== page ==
Alexander is born at Pella in Macedonia, the son of King Philip II and Olympias. His first tutor, Leonidas, teaches Alexander math and military skills, such as archery and horsemanship. He trains Alexander to be physically tough. After a few years Aristotle becomes his tutor and he teaches Alexander to appreciate philosophy, geography, Greek poetry, and scientific investigation. Alexander particularly loves Homer's Iliad, which inspires him to dream of becoming a great warrior.
At age 16, Alexander finishes studying under Aristotle and joins his father's army. By this point, Philip controls all the Greek city-states except Athens and Thebes. He aims to unite the Macedonians and Greeks and invade the Persian Empire. In August 338 BCE, the Macedonians meet the Athenians and Thebans in battle at Chaeronea. Alexander leads the attack against the Thebans, while his father leads the attack against the Athenians. It is Alexander's first taste of battle, and he and his father defeat the Greeks, placing all Greek city-states except Sparta under Macedonian control.
In October 336 BCE, Philip celebrates his upcoming departure to attack Persia, as well as the marriage of his daughter Cleopatra. However, one of his bodyguards assassinates him in the theater of Agae. Alexander becomes king of Macedonia at the age of 20. After Philip's death, the Thracians and Illyrians rise up in rebellion. This inspires the Greek city-state of Thebes to rebel, and Alexander quickly besieges the city and razes it to the ground. The inhabitants are executed or sold into slavery, showing the other city-states that Alexander is just as powerful as his father.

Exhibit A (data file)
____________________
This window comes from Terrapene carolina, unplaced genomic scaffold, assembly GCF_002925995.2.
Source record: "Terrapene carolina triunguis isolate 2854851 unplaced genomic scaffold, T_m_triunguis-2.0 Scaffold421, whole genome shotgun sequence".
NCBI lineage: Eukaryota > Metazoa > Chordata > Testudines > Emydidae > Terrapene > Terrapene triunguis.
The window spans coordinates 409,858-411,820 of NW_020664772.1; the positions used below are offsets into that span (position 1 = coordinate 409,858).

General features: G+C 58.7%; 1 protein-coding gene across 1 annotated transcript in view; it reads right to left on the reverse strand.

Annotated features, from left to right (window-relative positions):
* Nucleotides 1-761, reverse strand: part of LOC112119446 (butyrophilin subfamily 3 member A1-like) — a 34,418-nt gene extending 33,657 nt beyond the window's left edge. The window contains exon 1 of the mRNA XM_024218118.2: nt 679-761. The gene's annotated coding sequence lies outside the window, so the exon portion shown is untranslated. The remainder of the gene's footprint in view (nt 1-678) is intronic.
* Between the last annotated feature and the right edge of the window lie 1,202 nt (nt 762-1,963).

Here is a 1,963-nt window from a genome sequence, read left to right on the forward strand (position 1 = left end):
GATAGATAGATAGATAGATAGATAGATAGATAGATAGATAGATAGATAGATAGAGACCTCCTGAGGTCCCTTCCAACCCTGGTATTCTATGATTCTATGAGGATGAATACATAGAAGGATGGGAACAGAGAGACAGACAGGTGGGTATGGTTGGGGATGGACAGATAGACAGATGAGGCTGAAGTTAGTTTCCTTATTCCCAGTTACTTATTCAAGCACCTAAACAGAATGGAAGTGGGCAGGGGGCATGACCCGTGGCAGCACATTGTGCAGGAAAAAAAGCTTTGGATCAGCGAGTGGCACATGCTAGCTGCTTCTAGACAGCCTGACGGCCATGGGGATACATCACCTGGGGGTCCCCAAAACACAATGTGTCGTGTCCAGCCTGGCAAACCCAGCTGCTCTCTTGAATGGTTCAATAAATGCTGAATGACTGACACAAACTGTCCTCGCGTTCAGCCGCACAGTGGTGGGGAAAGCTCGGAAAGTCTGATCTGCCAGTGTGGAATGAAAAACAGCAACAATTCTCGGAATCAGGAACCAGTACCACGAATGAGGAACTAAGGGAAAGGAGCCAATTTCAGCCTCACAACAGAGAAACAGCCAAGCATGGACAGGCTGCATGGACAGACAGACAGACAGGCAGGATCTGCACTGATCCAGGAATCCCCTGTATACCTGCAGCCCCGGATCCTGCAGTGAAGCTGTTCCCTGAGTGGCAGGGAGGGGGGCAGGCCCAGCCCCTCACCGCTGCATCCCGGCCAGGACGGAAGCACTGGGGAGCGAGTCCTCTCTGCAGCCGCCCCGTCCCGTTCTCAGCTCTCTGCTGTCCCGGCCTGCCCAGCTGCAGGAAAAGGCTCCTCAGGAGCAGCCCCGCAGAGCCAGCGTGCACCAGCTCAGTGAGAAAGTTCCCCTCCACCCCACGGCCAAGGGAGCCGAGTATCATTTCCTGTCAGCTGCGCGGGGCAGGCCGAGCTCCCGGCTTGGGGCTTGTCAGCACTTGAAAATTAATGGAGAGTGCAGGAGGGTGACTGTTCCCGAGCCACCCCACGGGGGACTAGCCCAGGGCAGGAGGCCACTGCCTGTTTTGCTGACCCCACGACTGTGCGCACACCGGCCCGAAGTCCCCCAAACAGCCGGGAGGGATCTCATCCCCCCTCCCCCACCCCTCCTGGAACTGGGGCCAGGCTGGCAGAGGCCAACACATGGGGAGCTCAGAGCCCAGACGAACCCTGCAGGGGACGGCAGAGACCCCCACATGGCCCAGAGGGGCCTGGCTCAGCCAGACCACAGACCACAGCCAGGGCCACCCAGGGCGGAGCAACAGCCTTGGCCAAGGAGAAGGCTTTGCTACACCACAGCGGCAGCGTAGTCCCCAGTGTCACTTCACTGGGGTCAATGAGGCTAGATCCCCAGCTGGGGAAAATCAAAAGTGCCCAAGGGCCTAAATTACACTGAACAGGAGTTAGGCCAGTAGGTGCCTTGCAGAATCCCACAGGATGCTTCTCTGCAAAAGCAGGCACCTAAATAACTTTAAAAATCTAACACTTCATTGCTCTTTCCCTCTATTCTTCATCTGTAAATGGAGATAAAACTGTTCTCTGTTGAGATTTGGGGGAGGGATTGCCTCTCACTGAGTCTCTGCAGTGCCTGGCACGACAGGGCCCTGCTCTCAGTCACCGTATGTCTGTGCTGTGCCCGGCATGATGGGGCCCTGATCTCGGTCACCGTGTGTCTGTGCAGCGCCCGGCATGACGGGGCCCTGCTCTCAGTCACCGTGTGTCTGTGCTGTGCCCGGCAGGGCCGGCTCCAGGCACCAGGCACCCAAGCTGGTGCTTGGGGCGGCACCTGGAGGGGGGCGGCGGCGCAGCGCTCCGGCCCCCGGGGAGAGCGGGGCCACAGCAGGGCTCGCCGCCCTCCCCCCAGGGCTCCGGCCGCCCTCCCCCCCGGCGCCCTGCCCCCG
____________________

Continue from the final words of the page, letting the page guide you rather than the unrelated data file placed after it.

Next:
After subduing rebellious Greek city-states, Alexander plans his campaign against the Persians, hoping to fulfill his father's dream of conquering the empire. After crossing the Hellespont, Alexander leads the Macedonian army against the Persians at the Granicus river. After savage fighting, the Persians retreat, and Alexander's army moves across the southern coast of Asia toward Gordium. As they travel, they liberate a number of cities from Persian rule.
Alexander and Darius, king of the Persians, meet at Gaugamela in a decisive battle. Alexander's military skills overwhelm Darius, who orders his men to flee, and the Macedonians are victorious. Alexander moves from one major Persian city to the next, conquering Babylon on October 18, 331 BCE, and taking treasure to distribute among his men.
Later after conquering eastern Iran and capturing Prince Oxyartes, Alexander marries Roxane, the prince's daughter. This is meant to be a political alliance, and it serves as an insult to Barsine, Alexander's Persian mistress. Roxane later bears Alexander a son. A year later, after several months in India, however, Alexander's army refuses to go any farther, and he is forced to return to Babylon. He spends the next few years trying to consolidate power in his empire.
Finally, Before Alexander can set out on his new campaign, he falls ill with a sudden fever. According to legend, he leaves his empire to "the strongest" of his commanders, but after his death, his empire falls into disorder. His three commanders divide up the empire and compete for control.